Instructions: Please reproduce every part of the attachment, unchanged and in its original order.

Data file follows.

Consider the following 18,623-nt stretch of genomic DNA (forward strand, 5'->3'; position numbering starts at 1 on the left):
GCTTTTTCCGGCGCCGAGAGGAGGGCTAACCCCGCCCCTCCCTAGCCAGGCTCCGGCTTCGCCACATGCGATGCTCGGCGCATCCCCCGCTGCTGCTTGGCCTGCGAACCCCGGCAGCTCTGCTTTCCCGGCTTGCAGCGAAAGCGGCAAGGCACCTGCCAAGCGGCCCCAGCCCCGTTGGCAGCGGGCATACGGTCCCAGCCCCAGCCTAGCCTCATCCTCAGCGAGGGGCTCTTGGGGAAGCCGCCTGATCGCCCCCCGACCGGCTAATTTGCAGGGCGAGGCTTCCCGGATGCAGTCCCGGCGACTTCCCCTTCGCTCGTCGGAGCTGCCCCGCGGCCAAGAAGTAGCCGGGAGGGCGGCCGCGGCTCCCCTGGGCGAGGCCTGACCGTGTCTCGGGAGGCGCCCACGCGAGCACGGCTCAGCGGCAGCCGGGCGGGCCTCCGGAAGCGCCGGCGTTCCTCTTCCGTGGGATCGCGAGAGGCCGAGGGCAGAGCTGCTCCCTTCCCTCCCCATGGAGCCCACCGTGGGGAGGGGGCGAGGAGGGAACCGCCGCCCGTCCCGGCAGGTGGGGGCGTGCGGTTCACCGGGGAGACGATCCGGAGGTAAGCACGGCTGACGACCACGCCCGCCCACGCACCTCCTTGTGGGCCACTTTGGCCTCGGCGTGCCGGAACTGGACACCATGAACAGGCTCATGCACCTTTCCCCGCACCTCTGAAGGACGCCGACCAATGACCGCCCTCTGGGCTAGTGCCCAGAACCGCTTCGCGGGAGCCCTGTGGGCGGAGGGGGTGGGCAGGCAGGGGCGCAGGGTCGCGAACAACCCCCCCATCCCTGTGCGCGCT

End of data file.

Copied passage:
Consider the following 18,623-nt stretch of genomic DNA (forward strand, 5'->3'; position numbering starts at 1 on the left):
GCTTTTTCCGGCGCCGAGAGGAGGGCTAACCCCGCCCCTCCCTAGCCAGGCTCCGGCTTCGCCACATGCGATGCTCGGCGCATCCCCCGCTGCTGCTTGGCCTGCGAACCCCGGCAGCTCTGCTTTCCCGGCTTGCAGCGAAAGCGGCAAGGCACCTGCCAAGCGGCCCCAGCCCCGTTGGCAGCGGGCATACGGTCCCAGCCCCAGCCTAGCCTCATCCTCAGCGAGGGGCTCTTGGGGAAGCCGCCTGATCGCCCCCCGACCGGCTAATTTGCAGGGCGAGGCTTCCCGGATGCAGTCCCGGCGACTTCCCCTTCGCTCGTCGGAGCTGCCCCGCGGCCAAGAAGTAGCCGGGAGGGCGGCCGCGGCTCCCCTGGGCGAGGCCTGACCGTGTCTCGGGAGGCGCCCACGCGAGCACGGCTCAGCGGCAGCCGGGCGGGCCTCCGGAAGCGCCGGCGTTCCTCTTCCGTGGGATCGCGAGAGGCCGAGGGCAGAGCTGCTCCCTTCCCTCCCCATGGAGCCCACCGTGGGGAGGGGGCGAGGAGGGAACCGCCGCCCGTCCCGGCAGGTGGGGGCGTGCGGTTCACCGGGGAGACGATCCGGAGGTAAGCACGGCTGACGACCACGCCCGCCCACGCACCTCCTTGTGGGCCACTTTGGCCTCGGCGTGCCGGAACTGGACACCATGAACAGGCTCATGCACCTTTCCCCGCACCTCTGAAGGACGCCGACCAATGACCGCCCTCTGGGCTAGTGCCCAGAACCGCTTCGCGGGAGCCCTGTGGGCGGAGGGGGTGGGCAGGCAGGGGCGCAGGGTCGCGAACAACCCCCCCATCCCTGTGCGCGCT